The new book "Oceans: Threats to the Sea and What You Can Do To Turn the Tide" is the companion book to the new DisneyNature film of the same name.
The book is an anthology of 30 essays by noted oceanophiles including Sylvia Earle and Carl Safina, activists like Paul Watson and Ric O'Barry, the President of the Maldives, the administrator of NOAA, and seaborne adventurers including David de Rothschild, Lynne Cox and Roz Savage.
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The following is an excerpt from the book "Oceans, The Threats to Our Seas and What You Can Do to Turn the Tide," edited by Jon Bowermaster.
Who isn't made blissful sitting at water's edge staring at the horizon, hypnotized by that delicate, nearly imperceptible-yet-somehow-distinct line where blue meets blue? Who among us doesn't count those solitary, sun-washed moments -- whether afloat on a boat or feet dug deep into the sand -- as among the favorites of a lifetime?
Cliché? Perhaps. But if the views off land's edges are not the most soothing, the most renewing on the planet, why do so many of us flock there to live, to work, to rejuvenate. Which raises the issue of why is it that this planet is called Earth, when seventy five percent of it is Ocean? That this is not known as Planet Ocean speaks only to the ego of man, since it has nothing to do with reality. It also raises the question of exactly how many oceans there are. Go get your atlas. Inside you'll find five mildly distinct bodies with labels (Pacific, Atlantic, Indian, Arctic and Southern). I, like most whose writing graces these pages, believe there are no real distinctions, that this big body of water encircling the planet is just one ocean.
Put me on the edge, on or in the ocean at sunrise, sunset, under a blazing midday sun or even a small storm and I am content. For the past twenty years I've managed just that countless times. A wide variety of explorations have given me a unique perspective on both the health of the ocean and the lives of people who depend on it, a meandering route leading me from remote Bering Sea and Pacific islands, down the coasts of Vietnam and all of South America, around the various seas that surround Europe, parallel long sandy beaches in Gabon and India and rocky ones in Croatia, Tasmania and Kamchatka. At each stop I have spent time with the people whose days are most defined and shaped by the ocean.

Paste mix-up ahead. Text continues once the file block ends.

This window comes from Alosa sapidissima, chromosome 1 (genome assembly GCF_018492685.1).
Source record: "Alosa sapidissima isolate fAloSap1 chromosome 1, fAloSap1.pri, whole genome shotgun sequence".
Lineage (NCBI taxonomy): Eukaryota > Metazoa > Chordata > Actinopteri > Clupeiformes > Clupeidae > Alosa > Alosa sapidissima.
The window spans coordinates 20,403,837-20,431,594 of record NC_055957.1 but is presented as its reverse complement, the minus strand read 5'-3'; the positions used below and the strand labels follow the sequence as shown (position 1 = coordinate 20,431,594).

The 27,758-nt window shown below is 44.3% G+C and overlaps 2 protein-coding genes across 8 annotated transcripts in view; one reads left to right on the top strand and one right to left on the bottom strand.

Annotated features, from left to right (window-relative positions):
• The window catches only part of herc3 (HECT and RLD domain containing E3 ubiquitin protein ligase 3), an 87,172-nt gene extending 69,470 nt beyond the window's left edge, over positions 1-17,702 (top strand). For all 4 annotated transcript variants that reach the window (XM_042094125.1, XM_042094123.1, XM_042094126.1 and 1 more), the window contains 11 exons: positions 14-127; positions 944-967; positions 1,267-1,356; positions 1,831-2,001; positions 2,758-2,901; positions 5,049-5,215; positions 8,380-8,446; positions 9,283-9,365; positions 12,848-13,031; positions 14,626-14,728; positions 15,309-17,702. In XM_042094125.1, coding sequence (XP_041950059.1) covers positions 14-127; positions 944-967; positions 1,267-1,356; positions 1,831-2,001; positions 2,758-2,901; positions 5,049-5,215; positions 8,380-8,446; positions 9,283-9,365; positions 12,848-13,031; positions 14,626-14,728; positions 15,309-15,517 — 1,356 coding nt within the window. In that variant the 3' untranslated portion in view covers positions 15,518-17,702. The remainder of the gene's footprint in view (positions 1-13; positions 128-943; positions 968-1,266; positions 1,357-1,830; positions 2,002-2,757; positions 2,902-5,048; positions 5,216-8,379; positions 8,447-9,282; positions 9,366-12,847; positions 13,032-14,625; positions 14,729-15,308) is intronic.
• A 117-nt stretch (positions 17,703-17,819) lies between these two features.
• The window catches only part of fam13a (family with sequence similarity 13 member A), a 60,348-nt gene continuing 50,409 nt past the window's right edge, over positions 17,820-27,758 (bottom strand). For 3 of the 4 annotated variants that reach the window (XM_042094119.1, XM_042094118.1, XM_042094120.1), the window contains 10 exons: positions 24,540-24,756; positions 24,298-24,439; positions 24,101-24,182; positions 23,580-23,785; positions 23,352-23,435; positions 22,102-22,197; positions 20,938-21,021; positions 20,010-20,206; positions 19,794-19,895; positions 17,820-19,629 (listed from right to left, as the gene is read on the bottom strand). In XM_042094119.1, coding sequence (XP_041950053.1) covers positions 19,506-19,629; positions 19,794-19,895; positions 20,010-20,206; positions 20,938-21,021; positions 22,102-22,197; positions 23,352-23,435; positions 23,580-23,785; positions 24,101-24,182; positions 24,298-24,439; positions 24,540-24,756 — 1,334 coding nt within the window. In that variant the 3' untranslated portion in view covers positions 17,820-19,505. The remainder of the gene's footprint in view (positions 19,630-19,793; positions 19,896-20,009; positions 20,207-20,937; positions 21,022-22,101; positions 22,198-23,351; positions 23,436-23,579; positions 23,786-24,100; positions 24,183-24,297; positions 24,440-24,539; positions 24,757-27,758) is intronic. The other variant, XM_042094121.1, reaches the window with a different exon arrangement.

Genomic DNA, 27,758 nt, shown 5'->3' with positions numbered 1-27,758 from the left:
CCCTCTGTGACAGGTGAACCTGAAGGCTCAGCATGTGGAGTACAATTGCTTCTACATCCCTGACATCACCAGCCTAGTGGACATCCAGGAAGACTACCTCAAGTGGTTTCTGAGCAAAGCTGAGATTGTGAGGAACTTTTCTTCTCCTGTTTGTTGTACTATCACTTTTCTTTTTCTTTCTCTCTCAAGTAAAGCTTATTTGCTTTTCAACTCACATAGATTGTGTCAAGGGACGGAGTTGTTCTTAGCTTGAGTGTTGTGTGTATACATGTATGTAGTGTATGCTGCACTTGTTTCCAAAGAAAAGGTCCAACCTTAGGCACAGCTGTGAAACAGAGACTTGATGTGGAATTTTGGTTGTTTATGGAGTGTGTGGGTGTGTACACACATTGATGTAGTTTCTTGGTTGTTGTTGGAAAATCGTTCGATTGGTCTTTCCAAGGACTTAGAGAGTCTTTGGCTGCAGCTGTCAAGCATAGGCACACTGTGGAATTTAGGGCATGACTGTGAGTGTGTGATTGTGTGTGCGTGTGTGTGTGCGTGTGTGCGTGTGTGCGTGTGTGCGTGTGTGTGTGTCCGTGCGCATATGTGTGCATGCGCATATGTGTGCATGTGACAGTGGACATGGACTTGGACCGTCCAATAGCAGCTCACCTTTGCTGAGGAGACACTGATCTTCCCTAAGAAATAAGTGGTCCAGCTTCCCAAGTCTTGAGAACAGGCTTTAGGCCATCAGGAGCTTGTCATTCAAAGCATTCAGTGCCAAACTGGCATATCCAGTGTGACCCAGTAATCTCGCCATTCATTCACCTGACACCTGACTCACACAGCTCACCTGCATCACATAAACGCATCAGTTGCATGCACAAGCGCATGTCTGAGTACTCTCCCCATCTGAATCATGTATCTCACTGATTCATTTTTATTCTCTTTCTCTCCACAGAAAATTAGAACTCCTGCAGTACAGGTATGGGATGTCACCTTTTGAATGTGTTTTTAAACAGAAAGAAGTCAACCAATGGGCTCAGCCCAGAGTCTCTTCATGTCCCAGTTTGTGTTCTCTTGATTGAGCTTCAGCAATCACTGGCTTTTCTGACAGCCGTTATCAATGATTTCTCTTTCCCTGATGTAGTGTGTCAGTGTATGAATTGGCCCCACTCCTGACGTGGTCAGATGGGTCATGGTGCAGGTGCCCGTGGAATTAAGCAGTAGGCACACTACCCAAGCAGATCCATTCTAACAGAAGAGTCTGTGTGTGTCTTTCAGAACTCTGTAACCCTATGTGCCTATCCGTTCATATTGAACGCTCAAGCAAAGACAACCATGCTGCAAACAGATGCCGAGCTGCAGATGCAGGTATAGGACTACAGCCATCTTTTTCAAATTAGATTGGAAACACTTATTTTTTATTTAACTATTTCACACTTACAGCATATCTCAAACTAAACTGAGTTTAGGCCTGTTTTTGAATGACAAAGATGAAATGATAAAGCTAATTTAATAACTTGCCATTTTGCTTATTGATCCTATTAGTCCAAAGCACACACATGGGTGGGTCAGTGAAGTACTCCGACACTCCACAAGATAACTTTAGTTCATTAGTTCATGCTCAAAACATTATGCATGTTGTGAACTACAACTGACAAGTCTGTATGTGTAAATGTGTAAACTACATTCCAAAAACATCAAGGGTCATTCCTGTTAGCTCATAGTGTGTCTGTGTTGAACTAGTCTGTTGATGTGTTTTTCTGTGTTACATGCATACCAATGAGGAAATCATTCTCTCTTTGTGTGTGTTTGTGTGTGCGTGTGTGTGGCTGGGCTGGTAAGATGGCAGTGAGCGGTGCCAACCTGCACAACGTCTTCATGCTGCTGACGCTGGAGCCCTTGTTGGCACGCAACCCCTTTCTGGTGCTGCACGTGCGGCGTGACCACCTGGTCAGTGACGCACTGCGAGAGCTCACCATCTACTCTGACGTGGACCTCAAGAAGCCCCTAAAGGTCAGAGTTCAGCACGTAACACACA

For all the differences each place offers -- from browsing forest elephants and surfing hippos along the beaches of Gabon to eighty-mile-an-hour winds raking the Aleutian Islands, from horrifically-polluted bays off the South China Sea to centuries-old ritual celebrations still practiced on remote South Pacific atolls -- similarities link them all. The same is true for ocean people.
Though their cultures may differ -- dress, food, religions and more-- the people who live along coastlines have far more in common than they have differences. Instinctively, the very first thing each does in the morning is scan the horizon line, the seascape, checking the morning sky for what it might portend. Increasingly too, each is impacted by a handful of environmental risks now impacting the ocean, its coastlines and both its marine and human populations.
As the human population grows, headed fast towards nine billion, the planet's coastlines grow ever more crowded. Fourteen of the planet's seventeen largest cities are built on the edge of the ocean.
Nearly half the world's population -- more than three billion -- lives within an hour's drive of a coast. The rich go for the views and refreshing salt air; the poor for jobs and big dreams; holiday-goers for a brief respite. But we humans are a rapacious species, seemingly incapable of taking good care of any place; over the past five centuries or so we've done a very good job of taking from the ocean without pause to consider its fragility and the damage we've done to it by our indifference.
How many of those billions who glimpse a sea with frequency, I wonder, stop to ask, How is this big, beautiful ocean of ours doing? While it has long seemed limitless, its resources infinite, there are myriad signs that we've now abused the ocean to the point of no return. The list of harms is long and includes threats from climate change (rising sea levels and acidification), various pollutions and over fishing.
Eat fish? If so, you have to be concerned about the ocean; experts predict that by 2050 all of the fish species we currently survive on will be gone. Like tuna sashimi? Get it now since all of the world's bluefin is anticipated to be gone by 2012. Forever. Fresh water supplies are endangered globally, with new reports suggesting that even in the wealthiest of nations (the U.S.) twenty million people drink polluted water every day.
There is some room for hope and optimism, with marine reserves and both national and international laws in the works that may help make a difference.
Let's hope they are enacted and enforced quickly enough that they can have an effect rather than just preceding an inevitable demise; around the globe, for example, far too often marine reserves have been set up only after the last fish was taken.
At each of my coastal stops during the past twenty years I have paused for long minutes, sometimes an hour and occasionally more, often far off the coast in the middle of the vast ocean, to ponder the horizon line, to watch the sun fall into the sea, or rise again. In each of those scenes I have found an incredible renewing energy. And it is the memories of those horizon lines -- and the people I've met along the ocean's edges -- that keeps me going back for more.